Let the Games Begin!

Photos: Kari Gilje & Mike Chiu Kari Gilje and her family enjoy the Olympic experience at the cross country ski venue in Whistler, BC.

Photos: Kari Gilje & Mike Chiu Kari Gilje and her family enjoy the Olympic experience at the cross country ski venue in Whistler, BC.

The 22nd Winter Olympics are underway in Sochi

Denise Leland
Norwegian American Weekly

As the opening ceremonies kicked off on Feb. 7th, the world is now turning its attention to Sochi. Thanks to the ease of internet technology, you can watch any and all events online, even as they are actually happening in Sochi. This is pretty amazing, and also a dangerous way to get completely lost in a marathon of Winter Games events.

These 22nd Winter Games are certainly unlike any other before. Aside from the Sochi Games introducing 12 new Olympic events, these games are the Winter debut for seven nations: Dominica, East Timor, Malta, Paraguay, Togo, Tonga, and Zimbabwe. While the USA and Norway are so used to sending huge or dominant teams to the Olympics, most of these new nations are sending only one athlete to represent their nation and surely be seen as a national hero. If you watched the Opening Ceremonies, it was clear to see the beaming pride from these sole flag-bearers, of which there were 18 nations total.

On the other end of the spectrum, team USA was the largest in Winter Games history with a total of 230 athletes represented. Slightly smaller but full of power, Norway has 118 athletes competing in Sochi this year, up from 99 athletes in Vancouver 2010.

For Norway, the flag-bearer was none other than the Nordic skiing star Aksel Lund Svindal. The U.S. team voted six-time Olympic veteran Todd Lodwick to carry in the stars and stripes. Lodwick suffered a serious shoulder injury in a ski-jumping accident in December but was still adamant about carrying the flag into Fisht Stadium. Lodwick is an athlete in the Nordic combined and is the first American to compete in six Winter Games

There is no denying that Norway has a strong history of dominating at the Winter Olympics. With 303 total winter medals, 107 of which are gold, Norway has won and made the podium at the Winter Games more than any other nation in history. In fact, there are only nine nations in the world that have won more total medals at Winter Olympics than Norway has won gold. This is a fun fact that never seems to disappoint in inspiring awe.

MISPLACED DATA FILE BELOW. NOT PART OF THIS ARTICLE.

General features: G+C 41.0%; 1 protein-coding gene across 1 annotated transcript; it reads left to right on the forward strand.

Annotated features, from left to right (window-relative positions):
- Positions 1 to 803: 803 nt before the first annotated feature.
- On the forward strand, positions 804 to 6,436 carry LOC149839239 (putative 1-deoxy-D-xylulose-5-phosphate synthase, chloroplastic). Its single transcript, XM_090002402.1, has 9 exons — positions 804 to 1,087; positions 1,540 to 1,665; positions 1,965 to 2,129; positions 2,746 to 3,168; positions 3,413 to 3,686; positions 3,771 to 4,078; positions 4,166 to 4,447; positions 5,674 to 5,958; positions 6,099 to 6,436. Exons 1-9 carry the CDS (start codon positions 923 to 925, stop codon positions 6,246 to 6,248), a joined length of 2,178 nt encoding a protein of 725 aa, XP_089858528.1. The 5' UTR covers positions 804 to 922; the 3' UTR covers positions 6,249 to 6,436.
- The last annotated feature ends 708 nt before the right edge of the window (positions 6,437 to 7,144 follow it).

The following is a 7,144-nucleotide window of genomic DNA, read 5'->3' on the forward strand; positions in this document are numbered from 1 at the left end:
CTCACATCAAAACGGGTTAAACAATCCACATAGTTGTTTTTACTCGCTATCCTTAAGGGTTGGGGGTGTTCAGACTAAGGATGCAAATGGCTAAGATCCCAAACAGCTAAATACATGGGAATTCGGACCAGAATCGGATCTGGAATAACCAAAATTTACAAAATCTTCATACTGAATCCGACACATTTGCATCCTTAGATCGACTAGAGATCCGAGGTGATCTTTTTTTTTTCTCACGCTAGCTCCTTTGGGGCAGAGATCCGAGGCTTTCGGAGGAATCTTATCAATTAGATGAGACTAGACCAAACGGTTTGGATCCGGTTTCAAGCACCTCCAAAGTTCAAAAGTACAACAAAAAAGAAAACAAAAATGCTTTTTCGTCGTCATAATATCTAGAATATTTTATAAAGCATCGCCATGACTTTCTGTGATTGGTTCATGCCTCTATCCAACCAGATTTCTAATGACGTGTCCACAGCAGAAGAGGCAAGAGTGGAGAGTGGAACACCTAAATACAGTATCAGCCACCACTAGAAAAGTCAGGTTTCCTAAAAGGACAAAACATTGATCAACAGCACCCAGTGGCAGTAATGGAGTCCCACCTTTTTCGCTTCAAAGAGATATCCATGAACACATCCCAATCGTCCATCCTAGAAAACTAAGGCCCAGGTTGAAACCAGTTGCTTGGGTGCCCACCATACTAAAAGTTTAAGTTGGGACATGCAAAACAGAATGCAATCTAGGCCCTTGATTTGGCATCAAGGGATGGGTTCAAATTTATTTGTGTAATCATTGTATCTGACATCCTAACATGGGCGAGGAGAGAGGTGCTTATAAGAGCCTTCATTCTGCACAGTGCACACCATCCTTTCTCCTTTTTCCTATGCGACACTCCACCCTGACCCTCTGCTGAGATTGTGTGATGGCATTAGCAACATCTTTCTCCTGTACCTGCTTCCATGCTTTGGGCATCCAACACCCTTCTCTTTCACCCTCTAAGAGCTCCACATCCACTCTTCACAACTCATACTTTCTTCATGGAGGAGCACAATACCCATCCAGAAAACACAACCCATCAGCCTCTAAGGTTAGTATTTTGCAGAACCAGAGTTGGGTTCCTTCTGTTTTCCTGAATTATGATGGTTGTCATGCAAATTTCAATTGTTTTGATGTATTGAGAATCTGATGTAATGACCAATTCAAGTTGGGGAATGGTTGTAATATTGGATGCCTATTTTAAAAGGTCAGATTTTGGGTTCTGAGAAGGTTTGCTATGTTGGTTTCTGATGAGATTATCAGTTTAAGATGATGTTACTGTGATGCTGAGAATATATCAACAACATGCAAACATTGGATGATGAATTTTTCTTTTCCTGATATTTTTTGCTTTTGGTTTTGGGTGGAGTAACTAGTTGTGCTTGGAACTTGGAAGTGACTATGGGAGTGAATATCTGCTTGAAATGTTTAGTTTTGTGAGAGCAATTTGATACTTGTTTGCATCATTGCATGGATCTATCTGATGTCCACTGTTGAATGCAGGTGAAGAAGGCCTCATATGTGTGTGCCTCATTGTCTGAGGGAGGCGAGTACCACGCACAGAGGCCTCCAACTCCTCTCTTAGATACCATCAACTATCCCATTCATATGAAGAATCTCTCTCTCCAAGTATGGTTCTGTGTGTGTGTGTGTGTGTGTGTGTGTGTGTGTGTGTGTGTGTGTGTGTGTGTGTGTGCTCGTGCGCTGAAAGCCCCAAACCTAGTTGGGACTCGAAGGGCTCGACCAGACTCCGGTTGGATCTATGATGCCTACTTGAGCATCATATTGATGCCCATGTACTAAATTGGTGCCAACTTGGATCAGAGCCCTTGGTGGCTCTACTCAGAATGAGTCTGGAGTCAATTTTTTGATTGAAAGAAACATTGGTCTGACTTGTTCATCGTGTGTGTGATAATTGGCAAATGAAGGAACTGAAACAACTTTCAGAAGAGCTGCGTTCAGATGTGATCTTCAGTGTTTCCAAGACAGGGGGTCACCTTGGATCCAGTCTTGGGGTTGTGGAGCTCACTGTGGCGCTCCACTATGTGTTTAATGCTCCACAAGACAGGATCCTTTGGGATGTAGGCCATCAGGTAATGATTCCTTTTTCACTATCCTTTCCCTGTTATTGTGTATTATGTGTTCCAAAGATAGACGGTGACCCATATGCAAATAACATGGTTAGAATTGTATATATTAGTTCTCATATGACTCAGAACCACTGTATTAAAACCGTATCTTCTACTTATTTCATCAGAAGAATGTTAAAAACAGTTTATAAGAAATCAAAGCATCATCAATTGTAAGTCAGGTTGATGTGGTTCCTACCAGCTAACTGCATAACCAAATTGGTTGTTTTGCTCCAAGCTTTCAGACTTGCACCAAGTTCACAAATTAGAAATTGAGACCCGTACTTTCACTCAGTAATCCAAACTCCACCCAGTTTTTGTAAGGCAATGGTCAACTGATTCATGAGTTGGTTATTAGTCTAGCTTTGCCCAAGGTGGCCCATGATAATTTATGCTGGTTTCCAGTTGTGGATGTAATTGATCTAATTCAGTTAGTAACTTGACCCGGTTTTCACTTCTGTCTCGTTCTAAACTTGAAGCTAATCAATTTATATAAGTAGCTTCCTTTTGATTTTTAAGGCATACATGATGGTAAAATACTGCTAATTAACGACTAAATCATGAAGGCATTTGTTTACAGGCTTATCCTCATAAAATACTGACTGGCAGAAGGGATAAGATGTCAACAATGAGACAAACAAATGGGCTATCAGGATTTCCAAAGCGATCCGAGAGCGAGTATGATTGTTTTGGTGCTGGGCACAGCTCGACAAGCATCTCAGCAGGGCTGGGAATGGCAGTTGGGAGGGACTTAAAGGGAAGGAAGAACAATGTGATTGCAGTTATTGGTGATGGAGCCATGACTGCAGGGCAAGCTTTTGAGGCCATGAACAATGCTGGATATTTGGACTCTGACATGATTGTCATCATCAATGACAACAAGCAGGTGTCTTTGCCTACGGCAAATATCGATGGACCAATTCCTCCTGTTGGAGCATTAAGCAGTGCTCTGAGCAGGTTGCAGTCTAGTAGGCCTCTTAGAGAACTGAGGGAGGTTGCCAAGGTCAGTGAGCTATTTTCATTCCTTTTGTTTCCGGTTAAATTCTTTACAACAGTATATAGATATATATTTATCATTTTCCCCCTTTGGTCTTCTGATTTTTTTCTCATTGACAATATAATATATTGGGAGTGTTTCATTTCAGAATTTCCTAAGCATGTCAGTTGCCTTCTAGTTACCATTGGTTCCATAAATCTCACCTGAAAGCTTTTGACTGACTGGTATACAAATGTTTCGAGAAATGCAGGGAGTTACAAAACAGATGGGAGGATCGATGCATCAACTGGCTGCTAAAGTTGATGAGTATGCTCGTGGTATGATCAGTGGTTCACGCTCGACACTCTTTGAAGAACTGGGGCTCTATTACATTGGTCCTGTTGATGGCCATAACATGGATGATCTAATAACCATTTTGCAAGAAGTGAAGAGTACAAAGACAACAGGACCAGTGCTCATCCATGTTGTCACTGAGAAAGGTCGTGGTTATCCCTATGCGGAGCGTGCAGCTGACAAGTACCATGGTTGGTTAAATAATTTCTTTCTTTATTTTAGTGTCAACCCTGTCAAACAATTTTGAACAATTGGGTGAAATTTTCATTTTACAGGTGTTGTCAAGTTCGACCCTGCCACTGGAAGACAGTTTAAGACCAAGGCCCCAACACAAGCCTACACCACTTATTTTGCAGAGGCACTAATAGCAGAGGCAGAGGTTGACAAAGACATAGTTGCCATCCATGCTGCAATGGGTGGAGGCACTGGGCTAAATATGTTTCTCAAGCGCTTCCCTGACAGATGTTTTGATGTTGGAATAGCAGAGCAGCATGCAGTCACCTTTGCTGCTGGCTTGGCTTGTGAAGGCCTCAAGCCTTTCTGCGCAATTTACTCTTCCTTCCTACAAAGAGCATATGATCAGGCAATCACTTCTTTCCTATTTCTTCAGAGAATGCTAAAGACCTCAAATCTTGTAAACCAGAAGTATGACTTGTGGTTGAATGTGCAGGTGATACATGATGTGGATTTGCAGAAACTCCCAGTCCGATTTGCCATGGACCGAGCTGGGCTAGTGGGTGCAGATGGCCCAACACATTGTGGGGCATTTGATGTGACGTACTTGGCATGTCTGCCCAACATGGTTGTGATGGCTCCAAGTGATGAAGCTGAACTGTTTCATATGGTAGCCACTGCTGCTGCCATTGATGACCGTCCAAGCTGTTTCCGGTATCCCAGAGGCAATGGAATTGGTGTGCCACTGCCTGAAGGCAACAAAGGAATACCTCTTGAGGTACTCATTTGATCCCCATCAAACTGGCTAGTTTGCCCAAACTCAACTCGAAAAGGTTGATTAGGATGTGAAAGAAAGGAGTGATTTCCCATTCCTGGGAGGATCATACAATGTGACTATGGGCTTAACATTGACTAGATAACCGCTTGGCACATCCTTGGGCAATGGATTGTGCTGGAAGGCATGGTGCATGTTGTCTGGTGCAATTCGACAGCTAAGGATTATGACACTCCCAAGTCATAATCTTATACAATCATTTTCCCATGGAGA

Another way that these Sochi Winter Games are making history is with the longest Olympic torch relay in history. The torch covered 39,000 miles, leaving Moscow on Oct.7 and arriving in Sochi on Feb. 7. From the North Pole to space, and the highest mountain in Europe to the world’s deepest lake, this torch made a journey for the books.

Carrying the torch into the 40,000-capacity Fisht Stadium was Russian tennis star Maria Sharapova, who then handed the flame off to two-time Olympic pole vault champion Yelena Isinbayeva. She then passed the torch to the colossal three-time Olympic champion wrestler Alexander Karelin. All torch-bearers in tow, Karelin gave the torch to Olympic champion gymnast (and Putin’s girlfriend) Alina Kabayeva who brought the torch to its final bearers, Olympic hockey legend Vladislav Tretyak and then figure skater Irina Rodnina. The two jogged the torch out of the stadium to ignite the flame monument and officially signal the start of the Winter Games.

As the media has so aptly covered since Feb. 7, there were some technical errors in the Opening Ceremonies, most notably the failure of the expansion of the fifth ring from its snowflake shape. While this is sure to become the bud of many jokes for a good while, this mechanical error of the famous Olympic symbol was not the end of the world. The rest of the Opening Ceremonies were quite beautiful, including the artful reimagining of the history of Russia. Overall, it was a good show and certainly welcomed in the Olympic spirit for all, both present and watching on TV, computer, and phone screens worldwide.

This article originally appeared in the Feb. 14, 2014 issue of the Norwegian American Weekly.

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The Norwegian American is North America's oldest and only Norwegian newspaper, published since May 17, 1889.